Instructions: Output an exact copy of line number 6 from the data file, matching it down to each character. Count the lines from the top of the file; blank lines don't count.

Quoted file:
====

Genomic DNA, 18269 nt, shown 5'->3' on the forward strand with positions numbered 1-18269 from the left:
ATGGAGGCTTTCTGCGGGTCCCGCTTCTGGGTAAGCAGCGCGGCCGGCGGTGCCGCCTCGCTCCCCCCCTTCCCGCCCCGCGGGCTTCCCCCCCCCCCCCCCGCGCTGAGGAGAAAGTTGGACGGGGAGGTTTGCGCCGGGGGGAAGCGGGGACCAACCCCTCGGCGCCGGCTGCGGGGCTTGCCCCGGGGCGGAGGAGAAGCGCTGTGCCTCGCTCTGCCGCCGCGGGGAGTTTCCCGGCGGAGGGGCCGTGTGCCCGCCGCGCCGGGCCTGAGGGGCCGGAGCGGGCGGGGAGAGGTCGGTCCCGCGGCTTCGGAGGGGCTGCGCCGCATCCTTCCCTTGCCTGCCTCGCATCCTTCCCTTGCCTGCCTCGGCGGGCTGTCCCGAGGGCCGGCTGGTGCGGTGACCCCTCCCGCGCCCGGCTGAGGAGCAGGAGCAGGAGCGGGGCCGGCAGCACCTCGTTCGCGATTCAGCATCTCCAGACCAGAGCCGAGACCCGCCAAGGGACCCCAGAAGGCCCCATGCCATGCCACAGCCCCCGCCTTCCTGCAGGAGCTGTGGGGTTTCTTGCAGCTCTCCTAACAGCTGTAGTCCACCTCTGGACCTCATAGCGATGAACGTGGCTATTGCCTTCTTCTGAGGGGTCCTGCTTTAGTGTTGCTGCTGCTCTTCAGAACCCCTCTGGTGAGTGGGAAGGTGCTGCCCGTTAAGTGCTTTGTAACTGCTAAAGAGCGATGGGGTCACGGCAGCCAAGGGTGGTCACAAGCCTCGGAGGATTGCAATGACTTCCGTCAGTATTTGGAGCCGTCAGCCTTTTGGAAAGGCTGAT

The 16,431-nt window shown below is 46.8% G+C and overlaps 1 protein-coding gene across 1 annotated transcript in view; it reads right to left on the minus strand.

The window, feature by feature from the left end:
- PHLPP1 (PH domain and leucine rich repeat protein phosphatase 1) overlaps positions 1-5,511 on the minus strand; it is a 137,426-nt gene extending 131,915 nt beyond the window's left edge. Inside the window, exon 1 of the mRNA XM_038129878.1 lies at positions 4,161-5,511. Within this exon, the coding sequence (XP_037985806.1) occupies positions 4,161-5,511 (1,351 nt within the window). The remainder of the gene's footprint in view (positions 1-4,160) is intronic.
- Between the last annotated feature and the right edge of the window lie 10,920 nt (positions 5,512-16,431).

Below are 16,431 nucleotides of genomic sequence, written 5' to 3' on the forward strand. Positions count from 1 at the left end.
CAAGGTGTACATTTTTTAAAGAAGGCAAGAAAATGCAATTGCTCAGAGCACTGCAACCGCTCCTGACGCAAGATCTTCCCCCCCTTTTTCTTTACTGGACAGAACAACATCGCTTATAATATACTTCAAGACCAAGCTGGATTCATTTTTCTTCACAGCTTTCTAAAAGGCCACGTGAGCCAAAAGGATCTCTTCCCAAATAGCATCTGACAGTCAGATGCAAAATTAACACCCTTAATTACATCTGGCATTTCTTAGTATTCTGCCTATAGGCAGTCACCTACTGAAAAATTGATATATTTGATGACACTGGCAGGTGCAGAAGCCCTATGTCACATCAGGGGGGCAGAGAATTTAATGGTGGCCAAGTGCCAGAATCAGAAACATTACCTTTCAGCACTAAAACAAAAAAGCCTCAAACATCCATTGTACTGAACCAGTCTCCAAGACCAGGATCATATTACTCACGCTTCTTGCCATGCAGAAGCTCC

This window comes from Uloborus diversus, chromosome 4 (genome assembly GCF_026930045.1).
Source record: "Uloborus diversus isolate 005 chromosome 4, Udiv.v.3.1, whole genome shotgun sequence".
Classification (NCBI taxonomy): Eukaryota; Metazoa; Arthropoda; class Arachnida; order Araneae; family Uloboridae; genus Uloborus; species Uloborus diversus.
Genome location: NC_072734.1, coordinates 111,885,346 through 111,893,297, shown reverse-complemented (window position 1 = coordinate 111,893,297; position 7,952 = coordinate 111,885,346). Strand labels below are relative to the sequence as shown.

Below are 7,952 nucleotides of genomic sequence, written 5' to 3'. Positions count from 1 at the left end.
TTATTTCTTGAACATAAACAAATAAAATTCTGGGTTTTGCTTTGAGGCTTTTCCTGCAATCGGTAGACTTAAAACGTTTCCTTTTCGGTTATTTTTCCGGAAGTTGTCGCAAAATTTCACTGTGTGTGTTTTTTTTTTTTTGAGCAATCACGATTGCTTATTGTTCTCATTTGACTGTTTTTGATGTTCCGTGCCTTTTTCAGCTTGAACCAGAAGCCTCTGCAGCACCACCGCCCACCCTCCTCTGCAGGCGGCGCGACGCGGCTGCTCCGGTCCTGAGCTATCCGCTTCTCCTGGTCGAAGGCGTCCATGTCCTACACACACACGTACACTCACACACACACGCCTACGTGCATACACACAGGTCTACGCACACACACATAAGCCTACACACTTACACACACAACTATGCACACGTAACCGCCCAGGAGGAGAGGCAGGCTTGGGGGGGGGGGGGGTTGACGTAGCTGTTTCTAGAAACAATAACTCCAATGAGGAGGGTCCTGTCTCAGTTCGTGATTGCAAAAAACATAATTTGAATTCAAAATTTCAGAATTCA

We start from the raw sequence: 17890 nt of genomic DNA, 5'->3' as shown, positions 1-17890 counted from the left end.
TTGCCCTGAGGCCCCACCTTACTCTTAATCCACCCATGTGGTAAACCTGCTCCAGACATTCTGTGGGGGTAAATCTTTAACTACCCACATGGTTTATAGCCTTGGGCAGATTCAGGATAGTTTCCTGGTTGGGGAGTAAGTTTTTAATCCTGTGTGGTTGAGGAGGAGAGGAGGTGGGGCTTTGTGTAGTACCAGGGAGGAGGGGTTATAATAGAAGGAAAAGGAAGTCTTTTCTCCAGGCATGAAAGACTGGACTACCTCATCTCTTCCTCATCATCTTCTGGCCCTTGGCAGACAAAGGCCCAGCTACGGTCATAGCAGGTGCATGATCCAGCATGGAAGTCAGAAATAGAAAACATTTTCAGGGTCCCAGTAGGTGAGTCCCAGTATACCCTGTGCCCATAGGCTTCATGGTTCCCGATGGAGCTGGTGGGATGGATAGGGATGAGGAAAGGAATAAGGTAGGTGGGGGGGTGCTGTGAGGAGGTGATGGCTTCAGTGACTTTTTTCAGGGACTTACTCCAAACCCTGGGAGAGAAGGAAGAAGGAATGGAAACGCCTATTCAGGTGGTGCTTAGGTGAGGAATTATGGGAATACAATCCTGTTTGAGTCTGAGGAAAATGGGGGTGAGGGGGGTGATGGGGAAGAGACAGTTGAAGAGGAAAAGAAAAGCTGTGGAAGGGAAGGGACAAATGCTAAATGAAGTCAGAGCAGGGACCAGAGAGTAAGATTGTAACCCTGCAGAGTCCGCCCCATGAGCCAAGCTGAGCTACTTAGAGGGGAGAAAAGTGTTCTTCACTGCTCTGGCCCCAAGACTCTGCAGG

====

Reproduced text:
- Between the last annotated feature and the right edge of the window lie 10,920 nt (positions 5,512-16,431).